Previous studies in burns patients have demonstrated elevations of TC, but these have been highly variable ranging from average concentrations of 12.4 to 32 μg/dL [21, 22]. The relation between TBSA and TC is also unclear, because some investigators have been able to demonstrate a correlation [2], while others have not [21].

Investigations into PFC levels in burns have been more limited [6, 23] but likewise suggest that PFC levels are initially increased after burn injury.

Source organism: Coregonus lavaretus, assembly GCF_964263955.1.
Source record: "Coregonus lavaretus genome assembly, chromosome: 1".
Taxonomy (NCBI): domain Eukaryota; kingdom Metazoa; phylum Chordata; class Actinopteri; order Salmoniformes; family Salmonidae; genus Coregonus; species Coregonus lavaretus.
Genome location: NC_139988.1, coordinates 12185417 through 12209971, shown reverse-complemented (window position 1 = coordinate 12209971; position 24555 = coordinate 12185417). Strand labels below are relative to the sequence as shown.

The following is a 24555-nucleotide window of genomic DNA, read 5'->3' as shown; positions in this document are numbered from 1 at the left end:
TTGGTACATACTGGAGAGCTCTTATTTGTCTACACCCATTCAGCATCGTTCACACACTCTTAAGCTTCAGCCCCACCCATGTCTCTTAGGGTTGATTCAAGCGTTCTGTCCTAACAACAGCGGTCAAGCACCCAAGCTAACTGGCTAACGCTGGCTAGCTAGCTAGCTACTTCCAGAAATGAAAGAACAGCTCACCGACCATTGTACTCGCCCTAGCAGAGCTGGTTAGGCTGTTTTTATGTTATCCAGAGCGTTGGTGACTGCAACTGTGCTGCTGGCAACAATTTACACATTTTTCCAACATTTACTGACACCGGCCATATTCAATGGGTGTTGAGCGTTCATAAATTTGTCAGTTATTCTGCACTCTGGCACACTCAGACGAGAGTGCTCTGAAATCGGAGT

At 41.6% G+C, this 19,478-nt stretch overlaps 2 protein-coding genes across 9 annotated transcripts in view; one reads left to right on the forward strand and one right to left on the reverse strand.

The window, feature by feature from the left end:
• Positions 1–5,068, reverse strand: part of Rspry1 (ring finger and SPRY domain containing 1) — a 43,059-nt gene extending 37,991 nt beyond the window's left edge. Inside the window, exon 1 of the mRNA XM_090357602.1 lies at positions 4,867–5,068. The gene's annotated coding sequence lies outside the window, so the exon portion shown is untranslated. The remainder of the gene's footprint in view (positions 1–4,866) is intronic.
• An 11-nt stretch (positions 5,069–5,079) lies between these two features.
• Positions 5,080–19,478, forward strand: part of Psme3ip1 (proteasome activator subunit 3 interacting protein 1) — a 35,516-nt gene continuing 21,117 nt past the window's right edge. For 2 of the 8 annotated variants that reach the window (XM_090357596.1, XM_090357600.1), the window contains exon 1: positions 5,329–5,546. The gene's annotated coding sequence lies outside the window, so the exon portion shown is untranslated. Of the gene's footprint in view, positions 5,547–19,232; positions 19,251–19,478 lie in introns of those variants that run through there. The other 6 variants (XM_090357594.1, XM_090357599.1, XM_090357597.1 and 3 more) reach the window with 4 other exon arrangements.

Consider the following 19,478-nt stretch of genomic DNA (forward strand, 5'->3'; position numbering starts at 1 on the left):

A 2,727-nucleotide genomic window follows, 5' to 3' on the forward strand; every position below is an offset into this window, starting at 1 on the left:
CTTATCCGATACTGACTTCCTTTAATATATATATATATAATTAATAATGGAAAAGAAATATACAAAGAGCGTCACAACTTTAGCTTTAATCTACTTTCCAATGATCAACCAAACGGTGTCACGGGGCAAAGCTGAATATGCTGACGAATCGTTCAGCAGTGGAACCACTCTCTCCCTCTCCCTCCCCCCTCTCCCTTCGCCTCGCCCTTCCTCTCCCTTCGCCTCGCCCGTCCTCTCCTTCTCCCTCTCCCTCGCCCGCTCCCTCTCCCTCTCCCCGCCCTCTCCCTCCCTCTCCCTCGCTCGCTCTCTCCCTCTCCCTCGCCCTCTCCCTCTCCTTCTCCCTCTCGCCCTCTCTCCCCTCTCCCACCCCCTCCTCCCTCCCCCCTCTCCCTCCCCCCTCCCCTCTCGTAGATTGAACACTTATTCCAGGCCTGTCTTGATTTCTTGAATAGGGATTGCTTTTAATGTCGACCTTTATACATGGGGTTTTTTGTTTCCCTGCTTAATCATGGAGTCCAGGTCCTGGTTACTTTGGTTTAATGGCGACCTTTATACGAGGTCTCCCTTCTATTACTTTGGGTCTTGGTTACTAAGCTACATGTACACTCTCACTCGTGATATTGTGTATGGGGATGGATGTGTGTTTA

In our study the TC levels were surprisingly low, (8.8 ± 3.9 μg/dL) for the degree of stress and indeed fall into the range observed in healthy volunteers [5]. However, TC values in this range have been reported in other studies [11, 24, 25]. In contrast, the PFC values were elevated over the normal reference range [5]. However, the PFC concentrations in burns patients reported by Bernier and colleagues [6], range between 12 and 16 μg/dL, which are significantly higher than those seen in our patients, and in those reported in septic shock [5, 10]. There are a number of possible reasons for this discrepancy. TC values in burns patients may be influenced by numerous factors, including time of sampling, TBSA, CBG levels, effect of resuscitation, and general anaesthesia. It is noteworthy that our samples were taken on average several days after the injury, and during surgical debridement. General anaesthesia, time after burn injury, blood transfusion in the setting of surgery, and differing resuscitation protocols may all have significant effects on our measured cortisol values. In addition, our results indicated that PFC was better correlated with TBSA than TC. To our knowledge this observation has not been made before, and is consistent with studies in sepsis indicating that PFC is more closely correlated with sickness severity than TC [10].